IGA Country Representative for Canada
Jackie has been the IGA Country Representative for Canada since shortly after attending the International Conference on Goats (ICG) in Mexico in 2008. Jackie lives on Vancouver Island in British Columbia, on the west coast of Canada.
Jackie has been involved with goat keeping in Canada since 1979. Over the years, she has raised dairy goats for the most part. Alpines were her main and favorite breed, although she also has had Saanens, Toggenburgs, and Nubians. Jackie also raised Boer cross goats for meat, Angora and Cashmere goats for fiber, and a few miniatures just for fun. Jackie retired from raising goats in 2012 but have remained active in the industry. Since 1979, she has served as a director, president, vice president, secretary, and treasurer on several occasions for one Canadian goat organization or another. Jackie has also organized several conferences and seminars, and many shows. She was both a dairy goat and a meat goat judge and have shown her own dairy goats as well.
Written by Susan Schoenian, IGA member, and Sheep & Goat Specialist, University of Maryland Co-operative Extension
There are many diseases for which sheep and goats can be vaccinated, but there is only one universally-recommended vaccine, and it is for the clostridial diseases that commonly affect small ruminants.
Clostridial diseases are fatal diseases that strike ruminant livestock suddenly, often causing death before any clinical signs are seen. Clostridia (bacteria) are widespread in the environment. They are normally found in the soil and feces. They are also present in the digestive tract and tissues of healthy animals. For these reasons, vaccination is the best way to prevent disease outbreaks.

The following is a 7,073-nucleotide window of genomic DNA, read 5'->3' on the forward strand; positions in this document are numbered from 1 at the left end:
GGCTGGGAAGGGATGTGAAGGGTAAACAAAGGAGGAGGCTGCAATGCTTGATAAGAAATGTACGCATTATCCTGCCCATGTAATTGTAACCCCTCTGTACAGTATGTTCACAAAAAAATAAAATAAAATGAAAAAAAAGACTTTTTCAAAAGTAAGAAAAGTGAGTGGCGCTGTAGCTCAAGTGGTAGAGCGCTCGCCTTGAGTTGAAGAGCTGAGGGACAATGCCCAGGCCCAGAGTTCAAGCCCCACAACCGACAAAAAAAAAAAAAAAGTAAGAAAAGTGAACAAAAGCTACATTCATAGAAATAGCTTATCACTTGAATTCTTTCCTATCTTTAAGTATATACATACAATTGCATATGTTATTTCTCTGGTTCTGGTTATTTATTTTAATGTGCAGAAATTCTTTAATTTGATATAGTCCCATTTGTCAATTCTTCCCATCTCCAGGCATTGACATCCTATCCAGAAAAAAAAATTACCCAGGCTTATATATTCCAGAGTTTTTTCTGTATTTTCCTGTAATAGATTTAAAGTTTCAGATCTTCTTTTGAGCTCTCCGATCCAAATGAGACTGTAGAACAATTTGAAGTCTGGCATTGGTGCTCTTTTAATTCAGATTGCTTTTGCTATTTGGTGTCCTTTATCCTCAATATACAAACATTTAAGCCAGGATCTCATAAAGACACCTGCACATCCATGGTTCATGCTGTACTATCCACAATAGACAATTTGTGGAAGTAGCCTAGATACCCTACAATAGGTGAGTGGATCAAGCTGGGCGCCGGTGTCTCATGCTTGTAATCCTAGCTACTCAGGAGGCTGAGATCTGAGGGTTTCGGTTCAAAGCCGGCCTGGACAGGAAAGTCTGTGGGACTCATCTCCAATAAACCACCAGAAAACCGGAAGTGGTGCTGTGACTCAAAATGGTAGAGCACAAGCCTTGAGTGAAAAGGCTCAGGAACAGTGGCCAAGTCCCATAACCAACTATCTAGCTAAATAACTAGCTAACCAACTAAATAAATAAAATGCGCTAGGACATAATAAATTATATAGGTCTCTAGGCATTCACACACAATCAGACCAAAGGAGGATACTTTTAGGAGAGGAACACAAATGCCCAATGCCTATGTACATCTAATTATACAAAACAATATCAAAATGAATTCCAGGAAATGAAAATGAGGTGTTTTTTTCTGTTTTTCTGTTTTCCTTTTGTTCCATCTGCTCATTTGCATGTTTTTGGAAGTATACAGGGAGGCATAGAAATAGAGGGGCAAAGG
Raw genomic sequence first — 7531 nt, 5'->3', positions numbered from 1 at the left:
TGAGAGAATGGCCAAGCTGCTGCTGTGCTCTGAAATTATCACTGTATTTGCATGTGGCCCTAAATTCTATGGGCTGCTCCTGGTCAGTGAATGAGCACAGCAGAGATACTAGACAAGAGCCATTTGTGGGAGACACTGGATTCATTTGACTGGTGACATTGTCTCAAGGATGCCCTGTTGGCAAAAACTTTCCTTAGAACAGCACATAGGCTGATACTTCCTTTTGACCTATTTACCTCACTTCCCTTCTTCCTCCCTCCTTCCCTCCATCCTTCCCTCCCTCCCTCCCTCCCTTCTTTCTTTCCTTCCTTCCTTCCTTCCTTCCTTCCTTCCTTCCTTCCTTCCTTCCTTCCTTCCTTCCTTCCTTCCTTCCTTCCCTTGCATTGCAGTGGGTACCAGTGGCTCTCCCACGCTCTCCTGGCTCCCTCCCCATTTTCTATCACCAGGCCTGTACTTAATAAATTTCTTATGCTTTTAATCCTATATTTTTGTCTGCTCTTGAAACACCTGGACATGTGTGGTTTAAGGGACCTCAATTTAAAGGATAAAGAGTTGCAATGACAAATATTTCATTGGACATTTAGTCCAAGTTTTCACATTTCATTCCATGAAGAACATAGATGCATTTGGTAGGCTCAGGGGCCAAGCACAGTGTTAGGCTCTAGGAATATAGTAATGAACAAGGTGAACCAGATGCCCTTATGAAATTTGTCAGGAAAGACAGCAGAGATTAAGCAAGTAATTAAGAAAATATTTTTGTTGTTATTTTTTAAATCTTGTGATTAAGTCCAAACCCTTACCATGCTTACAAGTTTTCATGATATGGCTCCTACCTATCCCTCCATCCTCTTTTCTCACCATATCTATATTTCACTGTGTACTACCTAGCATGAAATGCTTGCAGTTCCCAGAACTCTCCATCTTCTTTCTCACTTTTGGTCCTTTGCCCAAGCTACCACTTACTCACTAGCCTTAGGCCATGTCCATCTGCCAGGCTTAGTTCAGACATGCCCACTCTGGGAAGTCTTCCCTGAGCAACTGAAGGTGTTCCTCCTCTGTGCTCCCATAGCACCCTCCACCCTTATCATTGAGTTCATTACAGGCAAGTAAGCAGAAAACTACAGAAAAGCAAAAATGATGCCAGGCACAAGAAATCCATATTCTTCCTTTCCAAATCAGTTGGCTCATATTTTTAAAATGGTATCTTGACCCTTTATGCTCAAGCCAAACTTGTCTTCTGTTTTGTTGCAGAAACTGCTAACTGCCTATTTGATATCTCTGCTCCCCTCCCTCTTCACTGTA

Two clostridial vaccines are commonly used in sheep and goats: a 3-way vaccine called CDT; and an 8-way vaccine. CDT protects healthy sheep and goats against clostridium perfringens type C and D (overeating disease) and clostridium tetani (tetanus). The 8-way vaccine protects against these same diseases, plus several additional clostridial diseases, including blackleg. The 3-way vaccine is probably all that’s needed on most sheep and goat farms.
Special thanks to GoatKeeper for this report.
Producers from around the province came together in Camrose, Alberta, September 27, 28, and 29, to celebrate their involvement in Alberta's goat industry. The event kicked off with a BBQ and social Friday night, and although the weather was nippy it, didn't dampen producers' spirits as everyone enjoyed the food, catching up with their fellow producers and making new friends.
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